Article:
Last winter, when TCNJ received $1 million from an anonymous source, the donor or donors stipulated that $750,000 of the funds be used to support scholarships for underrepresented groups. In keeping with that wish, the College designated the money toward scholarships for students in the Educational Opportunity Fund (EOF) Program.
The first seven recipients of the award, which is being called the Anonymous Promise Scholarship, were announced last spring. The students—Yvesna Blaise, Jule Keith Brooks, Valery Camarena, Valisha Edwards, Luis Guillen, Alexandra Ramirez, and Marcelo Rivera—are sophomore EOF students. Each was chosen for his or her work ethic and academic performance as a first-year student, said James Boatwright, director of academic support programs, the office that oversees TCNJ’s EOF Program.
Camarena, an international studies major who hopes to one day work with the Red Cross, sees the scholarship as more than just a form of financial aid. “It’s also a source of motivation” she said.
“The Anonymous Promise Scholarship has made me determined to work harder and not be afraid to reach for new heights,” Camarena said. “I plan on becoming the first person in my family to earn a bachelor’s degree, and the Anonymous Promise Scholarship will help me get there.”
Brooks, who plans to one day teach health and physical education, is also considering attending graduate school for physical therapy. He said the Anonymous Promise Scholarship provided him with “a sense of security that hard work eventually pays off.”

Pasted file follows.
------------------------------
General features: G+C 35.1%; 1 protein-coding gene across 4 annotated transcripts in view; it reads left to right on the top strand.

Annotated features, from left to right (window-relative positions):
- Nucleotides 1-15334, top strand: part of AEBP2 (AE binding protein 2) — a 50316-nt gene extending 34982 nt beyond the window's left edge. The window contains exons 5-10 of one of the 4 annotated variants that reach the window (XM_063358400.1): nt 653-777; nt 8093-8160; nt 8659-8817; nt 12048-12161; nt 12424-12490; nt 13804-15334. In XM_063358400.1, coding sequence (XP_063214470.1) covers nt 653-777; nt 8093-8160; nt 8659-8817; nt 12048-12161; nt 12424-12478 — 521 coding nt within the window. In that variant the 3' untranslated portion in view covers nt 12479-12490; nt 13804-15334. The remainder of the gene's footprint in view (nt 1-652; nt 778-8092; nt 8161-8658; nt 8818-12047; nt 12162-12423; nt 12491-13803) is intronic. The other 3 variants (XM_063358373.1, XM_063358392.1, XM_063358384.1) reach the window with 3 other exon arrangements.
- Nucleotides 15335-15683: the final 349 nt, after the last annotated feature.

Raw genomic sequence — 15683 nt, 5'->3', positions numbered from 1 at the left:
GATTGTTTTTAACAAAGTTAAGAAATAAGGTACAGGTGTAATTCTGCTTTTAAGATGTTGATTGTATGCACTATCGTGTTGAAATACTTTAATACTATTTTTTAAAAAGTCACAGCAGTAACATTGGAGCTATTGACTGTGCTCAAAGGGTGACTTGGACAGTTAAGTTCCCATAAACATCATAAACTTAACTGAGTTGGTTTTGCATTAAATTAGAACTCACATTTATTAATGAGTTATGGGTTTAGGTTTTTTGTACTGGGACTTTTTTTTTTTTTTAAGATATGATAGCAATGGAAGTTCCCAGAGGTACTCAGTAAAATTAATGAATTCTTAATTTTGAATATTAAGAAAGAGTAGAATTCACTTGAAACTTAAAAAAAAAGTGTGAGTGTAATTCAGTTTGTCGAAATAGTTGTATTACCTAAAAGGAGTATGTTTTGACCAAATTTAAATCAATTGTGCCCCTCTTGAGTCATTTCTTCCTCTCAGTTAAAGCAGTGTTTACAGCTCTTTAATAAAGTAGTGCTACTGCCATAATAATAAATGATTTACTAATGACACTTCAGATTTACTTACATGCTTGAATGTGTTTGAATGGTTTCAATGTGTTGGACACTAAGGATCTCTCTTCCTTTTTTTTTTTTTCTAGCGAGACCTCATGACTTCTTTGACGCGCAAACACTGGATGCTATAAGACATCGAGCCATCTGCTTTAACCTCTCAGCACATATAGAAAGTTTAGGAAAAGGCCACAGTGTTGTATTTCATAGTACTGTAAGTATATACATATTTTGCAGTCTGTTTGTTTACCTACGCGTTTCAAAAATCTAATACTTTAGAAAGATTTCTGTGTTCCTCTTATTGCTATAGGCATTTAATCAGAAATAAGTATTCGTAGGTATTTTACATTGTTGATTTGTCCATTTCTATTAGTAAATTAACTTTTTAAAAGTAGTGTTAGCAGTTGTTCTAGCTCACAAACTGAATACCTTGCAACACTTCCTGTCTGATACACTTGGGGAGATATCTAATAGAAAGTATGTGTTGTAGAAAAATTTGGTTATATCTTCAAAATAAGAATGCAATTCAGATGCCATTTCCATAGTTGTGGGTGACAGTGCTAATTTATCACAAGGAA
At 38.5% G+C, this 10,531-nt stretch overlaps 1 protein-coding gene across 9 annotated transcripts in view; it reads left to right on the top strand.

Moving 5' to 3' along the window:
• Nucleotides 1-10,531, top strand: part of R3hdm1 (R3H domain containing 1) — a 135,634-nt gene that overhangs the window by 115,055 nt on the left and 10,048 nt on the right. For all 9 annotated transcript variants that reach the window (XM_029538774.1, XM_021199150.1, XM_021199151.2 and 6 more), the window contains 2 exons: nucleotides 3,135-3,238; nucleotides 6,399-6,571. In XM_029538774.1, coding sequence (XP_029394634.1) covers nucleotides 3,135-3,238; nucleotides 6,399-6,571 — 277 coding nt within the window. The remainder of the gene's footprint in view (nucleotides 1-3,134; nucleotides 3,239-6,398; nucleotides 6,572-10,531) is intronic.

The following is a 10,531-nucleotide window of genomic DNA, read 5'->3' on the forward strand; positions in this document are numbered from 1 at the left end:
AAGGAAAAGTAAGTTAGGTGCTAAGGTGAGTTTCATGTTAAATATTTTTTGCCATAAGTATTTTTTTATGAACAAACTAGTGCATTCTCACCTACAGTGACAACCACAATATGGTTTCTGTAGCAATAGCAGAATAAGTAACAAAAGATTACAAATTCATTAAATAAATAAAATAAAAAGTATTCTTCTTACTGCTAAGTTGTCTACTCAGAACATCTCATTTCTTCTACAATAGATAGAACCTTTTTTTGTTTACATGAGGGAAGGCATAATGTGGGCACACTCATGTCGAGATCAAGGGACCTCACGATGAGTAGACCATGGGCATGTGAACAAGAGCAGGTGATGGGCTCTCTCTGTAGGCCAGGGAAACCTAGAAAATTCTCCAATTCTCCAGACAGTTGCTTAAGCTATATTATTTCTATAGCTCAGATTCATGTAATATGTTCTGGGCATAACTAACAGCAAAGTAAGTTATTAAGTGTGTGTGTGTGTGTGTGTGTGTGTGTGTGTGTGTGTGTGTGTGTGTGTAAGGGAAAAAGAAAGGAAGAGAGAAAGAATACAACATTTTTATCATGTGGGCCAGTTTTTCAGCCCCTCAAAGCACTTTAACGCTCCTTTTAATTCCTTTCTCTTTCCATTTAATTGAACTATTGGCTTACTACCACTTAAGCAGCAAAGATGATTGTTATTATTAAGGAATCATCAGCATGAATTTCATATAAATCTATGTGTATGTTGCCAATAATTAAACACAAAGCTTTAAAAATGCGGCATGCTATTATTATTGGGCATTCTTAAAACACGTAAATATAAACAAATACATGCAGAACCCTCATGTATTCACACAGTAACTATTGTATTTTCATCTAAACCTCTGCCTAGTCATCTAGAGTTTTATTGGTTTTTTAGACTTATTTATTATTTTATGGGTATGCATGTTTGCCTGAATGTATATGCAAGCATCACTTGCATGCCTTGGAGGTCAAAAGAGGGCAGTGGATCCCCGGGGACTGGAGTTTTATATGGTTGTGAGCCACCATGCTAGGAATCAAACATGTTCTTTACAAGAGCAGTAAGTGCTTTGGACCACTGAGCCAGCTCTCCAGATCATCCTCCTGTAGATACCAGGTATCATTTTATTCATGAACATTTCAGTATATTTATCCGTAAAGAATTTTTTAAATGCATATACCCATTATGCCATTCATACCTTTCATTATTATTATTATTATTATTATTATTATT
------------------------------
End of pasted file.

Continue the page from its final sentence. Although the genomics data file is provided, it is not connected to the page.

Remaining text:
All of the recipients credit the Anonymous Promise Award, and especially the EOF Program as a whole, with making college possible. “My family would not be able to afford the costs of attending college” without EOF or the award, said Guillen. It is a sentiment echoed by several of the Anonymous Promise Scholars.
EOF is a statewide program that provides funding to highly motivated, economically disadvantaged students. EOF students receive tuition assistance from a number of federal and state sources; however, the aid received often does not cover the full cost of receiving a college education.
Boatwright said that EOF students are often expected to cover upwards of $9,000 of their own tuition. That is often impossible, he said, given the financial situation from which these students come.
The result was that an alarming number of EOF students were dropping out of college because they simply could not cover the costs, Boatwright said.
In response, TCNJ started the EOF Promise Award, which assists EOF students in bridging the gap between direct and indirect costs of receiving an education. In the four years since the award’s inception, retention rates within the program have improved almost 10 percent, Boatwright said.
This latest influx of $750,000 to the Promise Award will help ensure more EOF students are able to continue on the path to achieving a college education.
“EOF students have the tools needed to succeed at TCNJ—one of the most academically challenging schools in the country,” Boatwright noted. “It just comes down to whether or not they can afford to stay. The EOF Promise Award, and by extension the Anonymous Promise Scholarship, address the financial insecurities these students have…so that they can concentrate on their studies and remain at TCNJ.”
Currently, the Promise Awards fund EOF students through their first two years at TCNJ. For years three and four, students must seek out loans and other scholarships to cover costs. The reality is that, despite TCNJ’s relative affordability, some EOF students still cannot afford the costs incurred during the third and fourth year. Boatwright hopes that the Promise Award can soon be expanded beyond year two.
“I’m confident the retention rates will be even higher if that happens,” said Boatwright. “EOF students have the desire to be here. It all comes down to affordability.”